To thrive in a digital world, organizations of every size will need an identity and access management (IAM) strategy. Here's how technology leaders at ADP view IAM, and why they think it's critical to an organization's continued success and improvement.
To thrive in a digital operating environment, organizations need a robust identity and access management strategy for managing access to digital assets for customers, employees and contractors.
According to Gartner, identity and access management (IAM) is "the discipline that enables the right individuals to access the right resources at the right times for the right reasons." IAM has increasingly become business-aligned and now requires leaders with business skills, not just workers with technical expertise. Organizations that prioritize developing mature IAM capabilities can reduce their identity management costs and become more agile in supporting new business initiatives.
In practical terms, an IAM solution includes a database of users, the ability to add, edit or delete user data, the means to police user access and document trails to facilitate auditing and reporting.
IAM has become critical to future success
Deepak Kaushal, ADP's Vice President of Access and Identity Management, sees IAM as a crucial component of an organization's security defenses. "IAM can't be a second thought anymore in an age where cyber warfare can be devastating for a company," he says. "A clear strategy with continuous execution will keep any companies and their client data secure and gain the trust of their consumers."
Having developed an identity and access management strategy, Sanjoli Ahuja, Senior Director of Product Management at ADP, sees a need for organizations to routinely check and continually refine their approach as threat vectors develop. Ahuja also sees a need to revisit an IAM strategy periodically due to changing technologies, business processes and the data footprints IAM protects. She and Kaushal caution organizations not to overlook employee conduct as well.
"An aspect that is equally important and often overlooked is internal threats, which can be more damaging than external threats," Kaushal notes. "Creating a broader strategy will help cover all aspects of security."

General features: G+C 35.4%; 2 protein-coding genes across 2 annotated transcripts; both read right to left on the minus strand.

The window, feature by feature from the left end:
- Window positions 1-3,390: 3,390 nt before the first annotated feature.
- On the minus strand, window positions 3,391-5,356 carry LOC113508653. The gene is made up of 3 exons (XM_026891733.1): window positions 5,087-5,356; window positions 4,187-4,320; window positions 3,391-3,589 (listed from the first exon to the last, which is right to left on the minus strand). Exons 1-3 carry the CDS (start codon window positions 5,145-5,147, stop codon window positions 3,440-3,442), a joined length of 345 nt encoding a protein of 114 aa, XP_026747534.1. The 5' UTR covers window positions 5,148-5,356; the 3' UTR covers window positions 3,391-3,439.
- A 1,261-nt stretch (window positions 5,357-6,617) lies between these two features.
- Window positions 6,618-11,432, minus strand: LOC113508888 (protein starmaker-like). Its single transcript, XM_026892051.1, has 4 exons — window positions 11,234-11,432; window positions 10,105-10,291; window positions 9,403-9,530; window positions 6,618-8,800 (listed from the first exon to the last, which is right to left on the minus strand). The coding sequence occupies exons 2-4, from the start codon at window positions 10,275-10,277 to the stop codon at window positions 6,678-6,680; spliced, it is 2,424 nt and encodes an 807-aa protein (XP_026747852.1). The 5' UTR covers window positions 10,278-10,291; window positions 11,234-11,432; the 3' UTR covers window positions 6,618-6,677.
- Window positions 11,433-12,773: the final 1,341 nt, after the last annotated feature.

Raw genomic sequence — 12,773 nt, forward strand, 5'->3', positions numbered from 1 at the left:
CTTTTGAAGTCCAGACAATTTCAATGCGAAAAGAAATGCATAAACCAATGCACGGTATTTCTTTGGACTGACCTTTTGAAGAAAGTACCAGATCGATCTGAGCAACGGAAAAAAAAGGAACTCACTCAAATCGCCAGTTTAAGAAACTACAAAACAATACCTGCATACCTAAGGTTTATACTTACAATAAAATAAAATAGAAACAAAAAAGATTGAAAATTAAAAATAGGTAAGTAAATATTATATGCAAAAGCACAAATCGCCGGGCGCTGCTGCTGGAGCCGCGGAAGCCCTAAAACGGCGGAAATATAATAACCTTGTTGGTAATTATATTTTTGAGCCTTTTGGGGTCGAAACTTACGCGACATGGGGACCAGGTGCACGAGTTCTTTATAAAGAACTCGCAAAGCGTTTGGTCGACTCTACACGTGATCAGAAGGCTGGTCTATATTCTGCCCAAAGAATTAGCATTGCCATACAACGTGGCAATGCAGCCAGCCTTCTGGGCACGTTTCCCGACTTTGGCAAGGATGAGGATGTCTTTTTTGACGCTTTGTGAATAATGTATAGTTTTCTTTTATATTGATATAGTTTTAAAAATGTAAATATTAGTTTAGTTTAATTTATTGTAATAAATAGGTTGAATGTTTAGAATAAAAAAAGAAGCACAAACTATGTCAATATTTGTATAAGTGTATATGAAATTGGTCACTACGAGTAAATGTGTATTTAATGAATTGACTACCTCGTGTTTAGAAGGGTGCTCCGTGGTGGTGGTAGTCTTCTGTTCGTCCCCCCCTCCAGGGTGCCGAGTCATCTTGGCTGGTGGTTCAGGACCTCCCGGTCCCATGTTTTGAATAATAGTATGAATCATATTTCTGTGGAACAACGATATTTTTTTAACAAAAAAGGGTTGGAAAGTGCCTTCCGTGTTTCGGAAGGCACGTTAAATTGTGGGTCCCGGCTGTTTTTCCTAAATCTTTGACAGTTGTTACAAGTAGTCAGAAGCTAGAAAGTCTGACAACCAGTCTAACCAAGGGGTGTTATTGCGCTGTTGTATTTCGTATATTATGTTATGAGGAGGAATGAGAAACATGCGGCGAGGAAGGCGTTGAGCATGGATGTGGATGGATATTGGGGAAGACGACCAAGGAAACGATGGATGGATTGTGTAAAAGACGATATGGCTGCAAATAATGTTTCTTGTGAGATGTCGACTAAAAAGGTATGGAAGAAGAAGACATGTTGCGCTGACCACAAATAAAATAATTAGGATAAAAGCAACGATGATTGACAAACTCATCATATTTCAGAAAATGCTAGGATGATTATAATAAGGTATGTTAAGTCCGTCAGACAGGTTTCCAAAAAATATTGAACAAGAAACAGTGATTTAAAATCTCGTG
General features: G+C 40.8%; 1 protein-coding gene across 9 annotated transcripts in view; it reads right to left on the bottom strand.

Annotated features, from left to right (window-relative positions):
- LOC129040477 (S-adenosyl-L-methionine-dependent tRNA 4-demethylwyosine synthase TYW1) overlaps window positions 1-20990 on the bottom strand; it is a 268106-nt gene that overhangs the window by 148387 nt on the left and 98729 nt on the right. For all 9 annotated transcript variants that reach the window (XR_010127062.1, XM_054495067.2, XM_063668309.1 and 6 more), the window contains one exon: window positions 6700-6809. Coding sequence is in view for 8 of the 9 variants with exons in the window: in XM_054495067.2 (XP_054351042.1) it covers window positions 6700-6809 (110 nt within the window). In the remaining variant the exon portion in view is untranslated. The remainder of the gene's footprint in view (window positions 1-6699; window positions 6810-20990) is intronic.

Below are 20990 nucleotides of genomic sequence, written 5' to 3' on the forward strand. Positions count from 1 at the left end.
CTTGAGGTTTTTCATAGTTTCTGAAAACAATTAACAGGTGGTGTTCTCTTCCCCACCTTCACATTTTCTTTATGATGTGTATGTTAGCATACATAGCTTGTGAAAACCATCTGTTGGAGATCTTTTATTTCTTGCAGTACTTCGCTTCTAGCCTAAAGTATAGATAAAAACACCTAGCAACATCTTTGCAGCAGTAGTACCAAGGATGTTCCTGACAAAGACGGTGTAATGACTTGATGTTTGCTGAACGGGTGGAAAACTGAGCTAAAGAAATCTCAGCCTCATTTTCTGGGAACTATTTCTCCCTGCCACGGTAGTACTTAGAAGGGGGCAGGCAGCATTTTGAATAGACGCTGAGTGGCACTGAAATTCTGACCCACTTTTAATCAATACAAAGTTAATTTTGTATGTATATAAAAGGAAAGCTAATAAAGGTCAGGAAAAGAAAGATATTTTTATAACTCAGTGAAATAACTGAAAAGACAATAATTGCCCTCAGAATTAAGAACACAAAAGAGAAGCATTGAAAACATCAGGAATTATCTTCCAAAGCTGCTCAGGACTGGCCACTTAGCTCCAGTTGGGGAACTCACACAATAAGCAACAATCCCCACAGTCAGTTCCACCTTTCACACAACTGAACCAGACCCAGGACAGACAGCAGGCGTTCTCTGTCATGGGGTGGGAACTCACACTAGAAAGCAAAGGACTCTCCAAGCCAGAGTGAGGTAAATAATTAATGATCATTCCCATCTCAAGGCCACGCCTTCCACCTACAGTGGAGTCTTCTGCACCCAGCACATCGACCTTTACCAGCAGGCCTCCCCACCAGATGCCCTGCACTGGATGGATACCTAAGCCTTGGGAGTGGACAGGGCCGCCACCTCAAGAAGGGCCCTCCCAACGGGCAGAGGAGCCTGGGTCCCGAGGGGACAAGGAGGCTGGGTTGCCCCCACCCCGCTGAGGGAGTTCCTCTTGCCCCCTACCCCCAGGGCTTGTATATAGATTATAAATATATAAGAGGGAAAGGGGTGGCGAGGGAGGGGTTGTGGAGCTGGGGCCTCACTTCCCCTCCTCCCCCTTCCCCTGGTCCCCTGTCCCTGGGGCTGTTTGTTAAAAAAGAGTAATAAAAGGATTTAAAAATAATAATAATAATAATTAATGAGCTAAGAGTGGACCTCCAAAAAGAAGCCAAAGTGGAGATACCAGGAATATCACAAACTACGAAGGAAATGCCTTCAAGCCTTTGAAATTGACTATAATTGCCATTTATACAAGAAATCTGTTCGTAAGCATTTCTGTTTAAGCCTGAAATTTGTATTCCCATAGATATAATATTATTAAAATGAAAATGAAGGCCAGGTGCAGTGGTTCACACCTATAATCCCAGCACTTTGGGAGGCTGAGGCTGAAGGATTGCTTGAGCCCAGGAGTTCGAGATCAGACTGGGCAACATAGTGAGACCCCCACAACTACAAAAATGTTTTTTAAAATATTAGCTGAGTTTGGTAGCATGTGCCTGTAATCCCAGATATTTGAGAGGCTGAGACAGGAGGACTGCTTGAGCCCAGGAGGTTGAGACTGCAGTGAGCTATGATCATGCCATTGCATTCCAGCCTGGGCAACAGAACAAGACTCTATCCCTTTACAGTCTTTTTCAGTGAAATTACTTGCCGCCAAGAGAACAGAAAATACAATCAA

Engaging the right stakeholders
An effective access management strategy must scale to meet an organization's needs and evolve as the threat landscape changes. It must also meet the needs of the business and align with Chief Information Officer (CIO). In fact, IAM requires engagement and support from across the business and covers a broad range of disciplines and risk types.
"From the CSO (Chief Security Officer) and CISO to business units responsible for implementing and working directly with your consumers, everyone must play a role in formulating an IAM strategy," says John Agodini, VP of Product Development and Reliability at ADP. "An IAM strategy must include, but is not limited to, risk assessment and mitigation, threat modeling, security policies definition and enforcement, security architecture, red/blue teaming and incident management, auditing and reporting, and internal/external communications."
Understanding the benefits of IAM
Beyond securing the enterprise, IAM can provide numerous other benefits, including reductions in fraud losses, cost savings generated by deploying enterprise solutions that allow for the removal of point solutions, and efficiency improvements tied to streamlining IAM-related processes.
"A well-thought-out approach to IAM can generate operational benefits through a reduction in technical support calls and an increase in secure self-service options," says Kaushal. It can also make it easier to meet the demands of security and audit reporting. In the event that a security incident occurs, a well-defined process, established as part of the overall IAM strategy, can focus an organization's response efforts and minimize the time, effort and expense required to return to normal.
A commitment to continuous improvement
Organizations must ensure that their IAM strategy remains relevant as the threat landscape and regulatory environment change.
"The key is to establish IAM as a product with both an internal and external focus and a defined roadmap," notes Kaushal. "The product team should stay in touch with internal/external threat intelligence, have a quarterly roadmap review and adjust with key security stakeholders. Internal threats should be regularly evaluated through access and security controls audits as well."
For organizations in the digital space, trust is essential. Strong identity management and governance practices build trust with employees and customers alike. As organizations migrate more of their legacy products and services online and design new digital offerings, the need for identity access management will only become more critical to business success.
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